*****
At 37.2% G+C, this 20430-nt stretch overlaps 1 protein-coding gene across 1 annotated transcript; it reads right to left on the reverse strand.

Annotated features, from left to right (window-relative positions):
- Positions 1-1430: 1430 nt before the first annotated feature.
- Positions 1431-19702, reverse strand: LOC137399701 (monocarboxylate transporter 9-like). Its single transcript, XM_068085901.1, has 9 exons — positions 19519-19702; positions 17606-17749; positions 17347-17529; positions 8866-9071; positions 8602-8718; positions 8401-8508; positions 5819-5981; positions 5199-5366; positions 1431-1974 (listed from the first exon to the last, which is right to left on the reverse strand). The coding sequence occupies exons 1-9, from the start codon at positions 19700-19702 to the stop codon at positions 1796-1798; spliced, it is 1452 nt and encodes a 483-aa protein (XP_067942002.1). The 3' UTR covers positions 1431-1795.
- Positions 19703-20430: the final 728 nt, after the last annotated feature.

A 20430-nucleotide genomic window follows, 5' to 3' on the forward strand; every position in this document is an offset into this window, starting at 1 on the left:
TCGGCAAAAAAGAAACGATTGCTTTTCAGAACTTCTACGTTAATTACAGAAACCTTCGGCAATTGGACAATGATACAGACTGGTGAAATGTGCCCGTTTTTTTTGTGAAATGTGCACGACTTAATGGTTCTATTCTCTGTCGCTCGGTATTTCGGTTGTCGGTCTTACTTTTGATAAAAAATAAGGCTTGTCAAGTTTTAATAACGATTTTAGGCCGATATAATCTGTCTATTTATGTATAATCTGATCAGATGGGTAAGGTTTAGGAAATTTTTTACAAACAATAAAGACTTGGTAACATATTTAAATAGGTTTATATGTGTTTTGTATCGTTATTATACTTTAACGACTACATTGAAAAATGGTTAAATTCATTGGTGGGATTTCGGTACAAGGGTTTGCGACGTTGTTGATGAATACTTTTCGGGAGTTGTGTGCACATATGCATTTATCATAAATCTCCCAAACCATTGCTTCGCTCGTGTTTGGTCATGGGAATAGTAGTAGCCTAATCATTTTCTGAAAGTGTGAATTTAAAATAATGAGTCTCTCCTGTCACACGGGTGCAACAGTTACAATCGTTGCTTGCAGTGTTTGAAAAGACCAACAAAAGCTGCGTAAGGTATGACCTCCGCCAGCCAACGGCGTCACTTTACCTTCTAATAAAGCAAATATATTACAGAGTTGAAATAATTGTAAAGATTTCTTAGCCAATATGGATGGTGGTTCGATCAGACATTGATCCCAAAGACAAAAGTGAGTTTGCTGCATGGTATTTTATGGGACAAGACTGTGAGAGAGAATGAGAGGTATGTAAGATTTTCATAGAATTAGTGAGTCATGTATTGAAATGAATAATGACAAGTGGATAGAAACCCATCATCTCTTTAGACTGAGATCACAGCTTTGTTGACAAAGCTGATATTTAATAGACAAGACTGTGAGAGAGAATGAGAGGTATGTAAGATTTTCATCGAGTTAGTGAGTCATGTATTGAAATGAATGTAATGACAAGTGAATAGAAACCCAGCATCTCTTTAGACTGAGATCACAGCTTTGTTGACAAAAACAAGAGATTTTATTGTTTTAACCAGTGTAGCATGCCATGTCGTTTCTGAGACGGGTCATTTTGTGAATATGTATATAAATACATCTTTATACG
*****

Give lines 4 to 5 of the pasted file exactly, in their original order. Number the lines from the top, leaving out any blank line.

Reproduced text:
- Positions 1431-19702, reverse strand: LOC137399701 (monocarboxylate transporter 9-like). Its single transcript, XM_068085901.1, has 9 exons — positions 19519-19702; positions 17606-17749; positions 17347-17529; positions 8866-9071; positions 8602-8718; positions 8401-8508; positions 5819-5981; positions 5199-5366; positions 1431-1974 (listed from the first exon to the last, which is right to left on the reverse strand). The coding sequence occupies exons 1-9, from the start codon at positions 19700-19702 to the stop codon at positions 1796-1798; spliced, it is 1452 nt and encodes a 483-aa protein (XP_067942002.1). The 3' UTR covers positions 1431-1795.
- Positions 19703-20430: the final 728 nt, after the last annotated feature.